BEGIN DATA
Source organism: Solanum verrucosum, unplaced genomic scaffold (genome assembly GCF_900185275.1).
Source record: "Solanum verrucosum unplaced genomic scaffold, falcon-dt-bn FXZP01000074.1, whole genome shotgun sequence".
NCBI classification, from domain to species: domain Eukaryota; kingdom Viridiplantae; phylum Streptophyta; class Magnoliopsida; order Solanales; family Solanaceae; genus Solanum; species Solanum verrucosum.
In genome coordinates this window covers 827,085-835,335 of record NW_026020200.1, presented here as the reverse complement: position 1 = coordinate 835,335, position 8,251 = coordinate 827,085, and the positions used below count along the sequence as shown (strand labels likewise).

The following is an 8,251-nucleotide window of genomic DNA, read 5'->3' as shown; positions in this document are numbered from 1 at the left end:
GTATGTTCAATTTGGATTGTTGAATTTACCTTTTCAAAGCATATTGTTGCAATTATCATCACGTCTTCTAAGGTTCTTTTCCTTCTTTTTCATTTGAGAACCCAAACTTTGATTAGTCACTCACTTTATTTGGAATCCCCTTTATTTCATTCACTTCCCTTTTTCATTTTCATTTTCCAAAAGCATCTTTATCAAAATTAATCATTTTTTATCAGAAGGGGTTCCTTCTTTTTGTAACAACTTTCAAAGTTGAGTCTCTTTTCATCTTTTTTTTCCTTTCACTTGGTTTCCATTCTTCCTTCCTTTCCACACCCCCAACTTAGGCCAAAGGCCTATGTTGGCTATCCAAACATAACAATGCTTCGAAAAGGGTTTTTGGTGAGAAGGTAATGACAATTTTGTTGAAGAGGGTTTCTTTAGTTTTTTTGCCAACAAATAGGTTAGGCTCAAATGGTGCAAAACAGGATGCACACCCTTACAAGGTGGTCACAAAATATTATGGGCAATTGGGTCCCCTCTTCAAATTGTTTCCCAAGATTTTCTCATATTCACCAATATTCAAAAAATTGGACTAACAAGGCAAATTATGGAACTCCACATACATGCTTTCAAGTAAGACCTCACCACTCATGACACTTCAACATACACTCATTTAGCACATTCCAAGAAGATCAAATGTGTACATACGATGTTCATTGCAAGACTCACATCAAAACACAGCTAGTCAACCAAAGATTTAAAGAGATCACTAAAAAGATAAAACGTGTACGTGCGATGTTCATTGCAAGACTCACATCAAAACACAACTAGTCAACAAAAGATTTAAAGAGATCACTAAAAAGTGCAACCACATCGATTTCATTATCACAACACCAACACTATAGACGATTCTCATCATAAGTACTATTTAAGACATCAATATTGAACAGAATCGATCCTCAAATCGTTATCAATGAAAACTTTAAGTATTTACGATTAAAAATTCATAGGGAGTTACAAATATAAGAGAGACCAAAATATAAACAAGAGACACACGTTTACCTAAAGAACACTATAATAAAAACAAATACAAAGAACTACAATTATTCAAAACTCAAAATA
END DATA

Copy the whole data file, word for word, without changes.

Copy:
Source organism: Solanum verrucosum, unplaced genomic scaffold (genome assembly GCF_900185275.1).
Source record: "Solanum verrucosum unplaced genomic scaffold, falcon-dt-bn FXZP01000074.1, whole genome shotgun sequence".
NCBI classification, from domain to species: domain Eukaryota; kingdom Viridiplantae; phylum Streptophyta; class Magnoliopsida; order Solanales; family Solanaceae; genus Solanum; species Solanum verrucosum.
In genome coordinates this window covers 827,085-835,335 of record NW_026020200.1, presented here as the reverse complement: position 1 = coordinate 835,335, position 8,251 = coordinate 827,085, and the positions used below count along the sequence as shown (strand labels likewise).

The following is an 8,251-nucleotide window of genomic DNA, read 5'->3' as shown; positions in this document are numbered from 1 at the left end:
GTATGTTCAATTTGGATTGTTGAATTTACCTTTTCAAAGCATATTGTTGCAATTATCATCACGTCTTCTAAGGTTCTTTTCCTTCTTTTTCATTTGAGAACCCAAACTTTGATTAGTCACTCACTTTATTTGGAATCCCCTTTATTTCATTCACTTCCCTTTTTCATTTTCATTTTCCAAAAGCATCTTTATCAAAATTAATCATTTTTTATCAGAAGGGGTTCCTTCTTTTTGTAACAACTTTCAAAGTTGAGTCTCTTTTCATCTTTTTTTTCCTTTCACTTGGTTTCCATTCTTCCTTCCTTTCCACACCCCCAACTTAGGCCAAAGGCCTATGTTGGCTATCCAAACATAACAATGCTTCGAAAAGGGTTTTTGGTGAGAAGGTAATGACAATTTTGTTGAAGAGGGTTTCTTTAGTTTTTTTGCCAACAAATAGGTTAGGCTCAAATGGTGCAAAACAGGATGCACACCCTTACAAGGTGGTCACAAAATATTATGGGCAATTGGGTCCCCTCTTCAAATTGTTTCCCAAGATTTTCTCATATTCACCAATATTCAAAAAATTGGACTAACAAGGCAAATTATGGAACTCCACATACATGCTTTCAAGTAAGACCTCACCACTCATGACACTTCAACATACACTCATTTAGCACATTCCAAGAAGATCAAATGTGTACATACGATGTTCATTGCAAGACTCACATCAAAACACAGCTAGTCAACCAAAGATTTAAAGAGATCACTAAAAAGATAAAACGTGTACGTGCGATGTTCATTGCAAGACTCACATCAAAACACAACTAGTCAACAAAAGATTTAAAGAGATCACTAAAAAGTGCAACCACATCGATTTCATTATCACAACACCAACACTATAGACGATTCTCATCATAAGTACTATTTAAGACATCAATATTGAACAGAATCGATCCTCAAATCGTTATCAATGAAAACTTTAAGTATTTACGATTAAAAATTCATAGGGAGTTACAAATATAAGAGAGACCAAAATATAAACAAGAGACACACGTTTACCTAAAGAACACTATAATAAAAACAAATACAAAGAACTACAATTATTCAAAACTCAAAATA